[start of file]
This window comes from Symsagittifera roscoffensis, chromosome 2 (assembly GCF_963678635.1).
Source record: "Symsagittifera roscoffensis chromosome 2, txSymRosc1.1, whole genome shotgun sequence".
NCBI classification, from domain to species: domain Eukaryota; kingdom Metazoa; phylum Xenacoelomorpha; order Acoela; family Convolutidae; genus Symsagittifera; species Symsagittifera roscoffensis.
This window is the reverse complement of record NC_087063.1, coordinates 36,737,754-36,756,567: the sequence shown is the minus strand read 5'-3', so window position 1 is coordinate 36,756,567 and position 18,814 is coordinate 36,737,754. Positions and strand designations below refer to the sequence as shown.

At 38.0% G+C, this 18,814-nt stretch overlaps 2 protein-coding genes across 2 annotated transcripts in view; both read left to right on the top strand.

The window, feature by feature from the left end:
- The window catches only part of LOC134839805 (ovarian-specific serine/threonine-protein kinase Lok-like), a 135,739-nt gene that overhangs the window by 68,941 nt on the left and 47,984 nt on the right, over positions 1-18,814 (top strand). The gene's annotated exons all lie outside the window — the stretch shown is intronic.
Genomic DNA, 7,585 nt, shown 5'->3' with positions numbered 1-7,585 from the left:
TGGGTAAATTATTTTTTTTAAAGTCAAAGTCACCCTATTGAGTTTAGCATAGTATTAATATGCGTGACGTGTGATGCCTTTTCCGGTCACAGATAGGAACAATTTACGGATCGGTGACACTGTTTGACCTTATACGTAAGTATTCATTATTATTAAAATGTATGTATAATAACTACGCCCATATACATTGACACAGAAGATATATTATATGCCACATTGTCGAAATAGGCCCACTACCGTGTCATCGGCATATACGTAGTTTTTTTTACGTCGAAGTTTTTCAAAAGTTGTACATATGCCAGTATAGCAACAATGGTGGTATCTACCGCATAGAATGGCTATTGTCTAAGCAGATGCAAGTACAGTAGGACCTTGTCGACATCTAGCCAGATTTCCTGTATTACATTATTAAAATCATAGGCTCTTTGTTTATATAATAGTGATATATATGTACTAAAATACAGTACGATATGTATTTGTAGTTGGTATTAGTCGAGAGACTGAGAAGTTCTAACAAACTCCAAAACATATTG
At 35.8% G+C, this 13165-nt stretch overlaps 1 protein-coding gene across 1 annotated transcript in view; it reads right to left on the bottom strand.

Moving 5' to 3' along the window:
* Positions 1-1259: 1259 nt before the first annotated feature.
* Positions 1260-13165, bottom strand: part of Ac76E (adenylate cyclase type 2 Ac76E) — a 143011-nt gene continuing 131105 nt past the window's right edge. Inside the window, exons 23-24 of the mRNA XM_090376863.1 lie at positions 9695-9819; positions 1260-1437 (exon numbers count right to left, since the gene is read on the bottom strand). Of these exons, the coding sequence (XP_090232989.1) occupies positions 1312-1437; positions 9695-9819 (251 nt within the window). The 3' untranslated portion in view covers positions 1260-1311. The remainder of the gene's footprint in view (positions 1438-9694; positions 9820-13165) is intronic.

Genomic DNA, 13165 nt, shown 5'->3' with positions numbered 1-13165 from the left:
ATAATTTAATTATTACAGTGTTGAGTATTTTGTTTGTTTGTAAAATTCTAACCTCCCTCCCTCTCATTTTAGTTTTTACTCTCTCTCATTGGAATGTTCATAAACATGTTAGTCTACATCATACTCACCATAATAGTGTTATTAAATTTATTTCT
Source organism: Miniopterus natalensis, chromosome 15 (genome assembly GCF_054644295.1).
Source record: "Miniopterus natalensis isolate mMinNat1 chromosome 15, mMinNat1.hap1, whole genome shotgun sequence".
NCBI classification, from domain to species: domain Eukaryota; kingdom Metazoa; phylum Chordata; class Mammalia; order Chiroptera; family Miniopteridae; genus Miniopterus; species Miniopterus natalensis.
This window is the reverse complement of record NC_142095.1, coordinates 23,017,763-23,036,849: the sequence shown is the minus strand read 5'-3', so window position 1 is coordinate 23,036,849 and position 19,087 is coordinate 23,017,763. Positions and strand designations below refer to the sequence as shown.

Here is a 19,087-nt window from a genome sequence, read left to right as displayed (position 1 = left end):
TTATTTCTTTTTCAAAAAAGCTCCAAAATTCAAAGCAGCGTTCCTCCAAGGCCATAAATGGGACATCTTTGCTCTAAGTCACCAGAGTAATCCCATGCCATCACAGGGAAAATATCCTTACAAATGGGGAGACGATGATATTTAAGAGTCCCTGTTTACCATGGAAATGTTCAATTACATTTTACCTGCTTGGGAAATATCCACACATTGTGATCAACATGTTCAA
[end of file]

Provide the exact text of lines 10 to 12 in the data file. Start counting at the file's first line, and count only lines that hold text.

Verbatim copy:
At 35.8% G+C, this 13165-nt stretch overlaps 1 protein-coding gene across 1 annotated transcript in view; it reads right to left on the bottom strand.

Moving 5' to 3' along the window:
* Positions 1-1259: 1259 nt before the first annotated feature.